I want to raise a little awareness about Enbridge's Northern Gateway Pipeline today because it is an important environmental issue that needs more attention so that we can do something about it. Of course, the Government and the corporations backing the project claim it to be "safe," to boost economic strength, to add jobs, and even go as far as to say that it's a step in the right direction for the environment (???), but really, this project is a disaster waiting to happen, for the planet, for wildlife, and for neighbouring human populations.
What is the Northern Gateway Pipeline?
The Enbridge Northern Gateway Pipeline is a project that includes two parallel 1,177 km pipelines that would transport oil from Alberta's Tar Sands (the world's dirtiest oil) all the way across British Columbian rainforests to a proposed oil port in Kitimat on the coast, and then out across miles of ocean to Asia. One pipeline would carry 400,000 to 1,000,000 barrels a day of crude oil, the second pipeline would carry 193,000 barrels a day of condensate (a mixture containing chemicals and petroleum used to dilute the thick, molasses like crude oil so that it can travel by pipeline).
The proposed pipeline would cross over the rugged and mountainous terrain of the Northern Rockies and the Coast Mountains of British Columbia risking irreversible oil spills (which we have seen far too many of already).
[Alberta's Tar Sands]
If given a go-ahead, the Enbridge Northern Gateway Pipeline Project would:
• Cross over 1,000 streams and rivers, threatening sensitive spawning salmon habitat.
• Traverse over 50 First Nations territories, risking irreversible harm to the livelihoods of many coastal and aboriginal communities. (Currently, the Pipeline is opposed by the nine Coastal First Nations, as well as many of the inland First Nation along the pipeline route.)
• Fragment the boreal forest, home to birds and other wildlife, including Woodland Caribou and Grizzly Bears.
• Expose the Great Bear Rainforest, home to wolves and the iconic Spirit Bear, and 30 internationally recognized Important Bird Areas teeming with marine birds, fish and other animals to potential oil spills and pollution from increased tanker traffic.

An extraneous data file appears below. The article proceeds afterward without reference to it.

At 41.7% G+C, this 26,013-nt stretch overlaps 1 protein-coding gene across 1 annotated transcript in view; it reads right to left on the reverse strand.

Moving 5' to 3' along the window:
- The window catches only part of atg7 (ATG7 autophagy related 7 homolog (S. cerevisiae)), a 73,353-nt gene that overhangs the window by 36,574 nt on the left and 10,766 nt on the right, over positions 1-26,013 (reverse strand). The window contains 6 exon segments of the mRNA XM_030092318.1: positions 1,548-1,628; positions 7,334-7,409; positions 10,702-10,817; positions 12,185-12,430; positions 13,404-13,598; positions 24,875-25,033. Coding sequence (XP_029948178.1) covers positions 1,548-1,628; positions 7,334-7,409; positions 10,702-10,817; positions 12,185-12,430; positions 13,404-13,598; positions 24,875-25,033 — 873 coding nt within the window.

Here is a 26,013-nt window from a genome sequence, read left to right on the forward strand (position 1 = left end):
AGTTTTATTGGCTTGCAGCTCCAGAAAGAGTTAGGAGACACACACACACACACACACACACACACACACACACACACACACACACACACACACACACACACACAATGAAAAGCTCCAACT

Although Enbridge claims that the pipelines would be "safe," Enbridge has a notorious history for oil spills and leakages. Enbridge has been responsible for no fewer than 800 oil spills from 1999 to 2010.
That aside, all pipelines carry a serious risk of oil spills, the metal piping ages and corrodes over time making them susceptible to ruptures and they are also at risk of breakage due to natural events such as landslides.
The National Energy Board estimates large petroleum pipelines will experience a spill every 16 years for every 1000 kilometres in length.[National Energy Board, Analysis of Ruptures and Trends on Major Canadian Pipeline Systems, 2004]
Each year, oil pipelines in North America spill millions of litres of oil into the environment. In July 2010, the largest oil spill occurred in Midwest U.S. history when Enbridge’s Lakehead pipeline ruptured near Battle Creek, Michigan, spilling an estimated 4 million litres of crude oil into the Kalamazoo River. Although Enbridge claims to have a rigorous pipeline safety program, there are serious questions being asked regarding both its maintenance of its pipelines and its response to the oil spill.
Once the oil reaches the coast it would be transferred to oil tankers for foreign exportation, requiring 225 oil tankers per year. The oil tanker traffic that would be brought to B.C.‘s pristine North Coast represents the project’s greatest risk to the region’s environment.
The waters Enbridge would have oil tankers travel are the same waters that claimed the BC Ferry Queen of the North on March 22, 2006. There were 101 persons aboard, when it sailed off course and ran into Gil Island near the entrance to Douglas Channel, and sank. These waters are dangerous and narrow to navigate down, and the oil tankers are much larger than a ferry boat and would be travelling up and down these waters several times a week.